Assault Rifle and Carbines Poster
What’s the difference between a carbine and a rifle? Or is there really a difference at all? Is this simply a case of To-may-to or To-mah-to?
This question is the source of a confusion for many people. And with good reason. Over the years, the term carbine has been used inconsistently by weapon manufacturers and their customers.
Still today there is no well-defined criteria for delineating a carbine from a rifle. Generally speaking, carbines are very similar to rifles and the distinction tends to be the barrel length and the weight. Rifle-like weapons with a barrel length of less than 20 inches are typically considered to be carbines. Weapons with barrels greater than 20 inches are usually called rifles unless specifically called carbines by the manufacturer.
By this definition, many so-called “Assault Rifles” would technically be carbines.
An assault rifle is a selective-fire rifle that uses an intermediate cartridge and a detachable magazine. Assault rifles were first put into mass production and accepted into widespread service during World War II. Though Western nations were slow to accept the assault rifle concept, by the end of the 20th century they had become the standard weapon in most of the world's armies, replacing full-powered rifles and sub-machine guns in most roles. Examples include the StG 44, AK-47 and the M16 rifle.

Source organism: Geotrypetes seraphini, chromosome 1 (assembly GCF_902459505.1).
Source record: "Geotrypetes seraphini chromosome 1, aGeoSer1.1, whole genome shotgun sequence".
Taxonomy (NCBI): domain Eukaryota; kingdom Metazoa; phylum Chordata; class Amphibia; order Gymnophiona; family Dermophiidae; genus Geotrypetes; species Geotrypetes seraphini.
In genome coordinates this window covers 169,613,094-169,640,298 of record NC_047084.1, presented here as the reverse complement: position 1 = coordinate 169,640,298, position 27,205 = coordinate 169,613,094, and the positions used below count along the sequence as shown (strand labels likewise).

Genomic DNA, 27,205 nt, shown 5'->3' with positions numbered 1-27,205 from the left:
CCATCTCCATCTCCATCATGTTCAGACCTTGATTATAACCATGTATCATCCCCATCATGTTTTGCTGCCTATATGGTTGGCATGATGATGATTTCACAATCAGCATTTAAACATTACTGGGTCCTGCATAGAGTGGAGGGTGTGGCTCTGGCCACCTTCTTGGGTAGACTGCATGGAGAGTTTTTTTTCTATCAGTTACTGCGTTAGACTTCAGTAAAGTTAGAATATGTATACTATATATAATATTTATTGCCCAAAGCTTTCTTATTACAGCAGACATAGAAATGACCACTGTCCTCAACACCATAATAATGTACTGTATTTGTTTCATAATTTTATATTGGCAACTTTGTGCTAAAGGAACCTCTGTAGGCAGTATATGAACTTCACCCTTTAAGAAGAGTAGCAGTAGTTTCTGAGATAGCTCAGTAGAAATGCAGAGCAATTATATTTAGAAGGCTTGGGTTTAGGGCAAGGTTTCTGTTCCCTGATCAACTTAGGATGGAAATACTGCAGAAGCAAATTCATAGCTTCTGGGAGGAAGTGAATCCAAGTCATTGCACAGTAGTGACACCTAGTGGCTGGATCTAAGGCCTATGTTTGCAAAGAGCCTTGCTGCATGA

Although there is no hard criteria for defining a carbine, they are basically short-barreled rifles. This means that all carbines are rifles, but not all rifles are carbines.
The shorter barrel of the carbine may decrease accuracy and effective range, but there are still plenty of practical applications for the modern carbine. These applications include hunting, home defense, and introducing newbies to shooting. Plus, they are just plain fun to shoot, which certainly counts for something.